Child custody arrangements can be complicated, which means you need to be careful doing things like taking your children on holiday or going travelling. Even seemingly innocent actions can have significant consequences if you’re found to be breaching a parenting order set in place by the courts.
All family lawyers will tell you that it’s even more important to understand your rights and obligations if you’re considering international travel with your children. In most cases, you will have to seek the other parent’s permission, so it’s best to start discussions early to ensure the outcome you want.
In the rest of this article, we’re going to look at two different scenarios to help you understand whether or not you can take your children away on holiday. As always, speak to our team if you would like more specific information about your exact situation.
Can I Take My Children on Holiday if I Don’t Have Custody?
If you don’t have custody of your children, you need to be careful about taking them on holiday. Although it may be possible to make arrangements with the other parent – especially if you remain on good terms – you shouldn’t count on anything.
It’s important to realise that there are significant penalties if you move or travel with your children without informing the other parent. They will be able to apply for a location or recovery order to have them returned. And, the chances are that they will be successful if they’ve previously been awarded custody.
In short, you may be able to take your children on holiday if you don’t have custody, but you need to plan and organise things ahead of time.
- Speak with the other parent and attempt to come to a friendly agreement.
- Try and organise the holiday for a time when you would be seeing the children anyway.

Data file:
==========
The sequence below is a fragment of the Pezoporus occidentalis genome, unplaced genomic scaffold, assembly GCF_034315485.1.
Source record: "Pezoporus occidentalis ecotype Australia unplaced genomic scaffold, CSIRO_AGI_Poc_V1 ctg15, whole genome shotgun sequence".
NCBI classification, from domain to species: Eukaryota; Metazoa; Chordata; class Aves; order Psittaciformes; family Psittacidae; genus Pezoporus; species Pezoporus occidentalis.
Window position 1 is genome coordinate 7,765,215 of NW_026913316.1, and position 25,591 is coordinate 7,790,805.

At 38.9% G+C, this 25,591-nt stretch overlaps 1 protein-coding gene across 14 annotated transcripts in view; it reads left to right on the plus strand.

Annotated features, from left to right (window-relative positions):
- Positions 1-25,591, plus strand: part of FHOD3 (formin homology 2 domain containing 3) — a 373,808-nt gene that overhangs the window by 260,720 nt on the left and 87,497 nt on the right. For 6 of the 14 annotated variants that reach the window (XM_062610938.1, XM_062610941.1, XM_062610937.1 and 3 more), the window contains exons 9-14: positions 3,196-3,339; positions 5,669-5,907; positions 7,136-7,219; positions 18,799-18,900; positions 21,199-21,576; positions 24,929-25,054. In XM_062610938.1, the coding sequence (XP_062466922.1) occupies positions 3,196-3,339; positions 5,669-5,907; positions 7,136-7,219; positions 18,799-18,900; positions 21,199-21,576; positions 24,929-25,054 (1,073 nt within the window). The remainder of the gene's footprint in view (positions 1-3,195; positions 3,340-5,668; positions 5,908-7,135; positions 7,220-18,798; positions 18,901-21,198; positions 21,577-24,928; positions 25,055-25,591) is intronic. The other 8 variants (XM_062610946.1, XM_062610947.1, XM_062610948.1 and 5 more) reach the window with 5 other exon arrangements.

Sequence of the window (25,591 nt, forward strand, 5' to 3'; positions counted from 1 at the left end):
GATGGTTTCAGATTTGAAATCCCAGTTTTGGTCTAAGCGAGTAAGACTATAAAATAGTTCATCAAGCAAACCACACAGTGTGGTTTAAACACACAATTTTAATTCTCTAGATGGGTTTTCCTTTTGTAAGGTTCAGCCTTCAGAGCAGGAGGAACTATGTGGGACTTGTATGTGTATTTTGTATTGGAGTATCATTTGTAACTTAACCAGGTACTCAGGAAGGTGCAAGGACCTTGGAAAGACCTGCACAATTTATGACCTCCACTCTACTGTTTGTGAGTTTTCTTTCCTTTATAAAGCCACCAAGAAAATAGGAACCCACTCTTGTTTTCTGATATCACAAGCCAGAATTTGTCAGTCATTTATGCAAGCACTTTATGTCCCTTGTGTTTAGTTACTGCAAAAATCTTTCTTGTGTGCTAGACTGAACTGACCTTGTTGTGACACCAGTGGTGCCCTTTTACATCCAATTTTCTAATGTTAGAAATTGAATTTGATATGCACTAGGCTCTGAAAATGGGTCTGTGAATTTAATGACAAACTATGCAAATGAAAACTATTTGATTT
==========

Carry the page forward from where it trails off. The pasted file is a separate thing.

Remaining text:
- Contact a family dispute resolution service if you can’t come to an agreement with the other parent.
In the worst case, you may be able to apply for a court order that allows you to take your children on holidays, even if you don’t have full custody.
Can I Take My Children on Holidays if I Do Have Full Custody?
If you have full custody of your children, you shouldn’t have any problems taking them on holidays. Once again, though, the other parent does need to be considered.
- Speak with them and inform them of your plans, including where you’re going.
- Make sure you think about visitation rights and any time your children usually spend with the other parent.
- If your children regularly visit them, see if you can make arrangements to make up for lost visits in the future.
At the same time, make sure that you understand that every child custody situation is different. Even if you have full custody, a parenting order can still specify terms and conditions that you have to follow.
Here, we’ve looked at two fairly specific child custody situations on opposite ends of the spectrum. Understand that most cases will sit somewhere between these ones, and every situation needs to be considered separately.
For example, parents who have been awarded joint custody and spend approximately equal amounts of time with their children could have trouble taking them on holidays – especially if the other parent is opposed to the idea.
If you’re not sure about the legalities of taking your children on holidays, regardless of your custody situation, you should speak to a qualified family law professional.